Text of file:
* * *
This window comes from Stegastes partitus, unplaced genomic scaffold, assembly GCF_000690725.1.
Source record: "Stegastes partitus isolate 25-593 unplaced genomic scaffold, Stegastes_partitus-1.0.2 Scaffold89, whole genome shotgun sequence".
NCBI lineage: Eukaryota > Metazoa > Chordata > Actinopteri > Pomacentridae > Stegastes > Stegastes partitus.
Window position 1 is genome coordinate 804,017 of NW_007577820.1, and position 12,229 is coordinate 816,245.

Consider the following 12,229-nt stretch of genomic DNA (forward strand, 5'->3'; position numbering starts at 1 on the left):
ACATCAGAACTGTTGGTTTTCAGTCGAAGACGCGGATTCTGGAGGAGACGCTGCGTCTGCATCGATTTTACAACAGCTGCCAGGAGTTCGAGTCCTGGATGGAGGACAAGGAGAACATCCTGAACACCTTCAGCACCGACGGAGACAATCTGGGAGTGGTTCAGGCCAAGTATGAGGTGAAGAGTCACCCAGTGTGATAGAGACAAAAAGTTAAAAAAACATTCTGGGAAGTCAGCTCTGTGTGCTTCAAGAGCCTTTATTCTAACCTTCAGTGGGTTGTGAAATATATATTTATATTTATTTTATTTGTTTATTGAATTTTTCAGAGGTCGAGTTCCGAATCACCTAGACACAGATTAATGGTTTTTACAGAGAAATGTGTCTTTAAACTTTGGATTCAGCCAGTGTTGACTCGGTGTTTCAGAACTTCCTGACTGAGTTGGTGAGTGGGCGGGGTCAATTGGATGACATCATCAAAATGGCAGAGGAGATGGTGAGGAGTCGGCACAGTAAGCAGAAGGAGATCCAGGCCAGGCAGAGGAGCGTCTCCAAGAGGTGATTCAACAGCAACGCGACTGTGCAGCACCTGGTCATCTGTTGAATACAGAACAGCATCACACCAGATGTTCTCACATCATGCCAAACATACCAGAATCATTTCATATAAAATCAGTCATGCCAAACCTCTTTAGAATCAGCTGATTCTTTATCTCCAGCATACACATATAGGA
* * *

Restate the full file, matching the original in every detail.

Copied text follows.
This window comes from Stegastes partitus, unplaced genomic scaffold, assembly GCF_000690725.1.
Source record: "Stegastes partitus isolate 25-593 unplaced genomic scaffold, Stegastes_partitus-1.0.2 Scaffold89, whole genome shotgun sequence".
NCBI lineage: Eukaryota > Metazoa > Chordata > Actinopteri > Pomacentridae > Stegastes > Stegastes partitus.
Window position 1 is genome coordinate 804,017 of NW_007577820.1, and position 12,229 is coordinate 816,245.

Consider the following 12,229-nt stretch of genomic DNA (forward strand, 5'->3'; position numbering starts at 1 on the left):
ACATCAGAACTGTTGGTTTTCAGTCGAAGACGCGGATTCTGGAGGAGACGCTGCGTCTGCATCGATTTTACAACAGCTGCCAGGAGTTCGAGTCCTGGATGGAGGACAAGGAGAACATCCTGAACACCTTCAGCACCGACGGAGACAATCTGGGAGTGGTTCAGGCCAAGTATGAGGTGAAGAGTCACCCAGTGTGATAGAGACAAAAAGTTAAAAAAACATTCTGGGAAGTCAGCTCTGTGTGCTTCAAGAGCCTTTATTCTAACCTTCAGTGGGTTGTGAAATATATATTTATATTTATTTTATTTGTTTATTGAATTTTTCAGAGGTCGAGTTCCGAATCACCTAGACACAGATTAATGGTTTTTACAGAGAAATGTGTCTTTAAACTTTGGATTCAGCCAGTGTTGACTCGGTGTTTCAGAACTTCCTGACTGAGTTGGTGAGTGGGCGGGGTCAATTGGATGACATCATCAAAATGGCAGAGGAGATGGTGAGGAGTCGGCACAGTAAGCAGAAGGAGATCCAGGCCAGGCAGAGGAGCGTCTCCAAGAGGTGATTCAACAGCAACGCGACTGTGCAGCACCTGGTCATCTGTTGAATACAGAACAGCATCACACCAGATGTTCTCACATCATGCCAAACATACCAGAATCATTTCATATAAAATCAGTCATGCCAAACCTCTTTAGAATCAGCTGATTCTTTATCTCCAGCATACACATATAGGA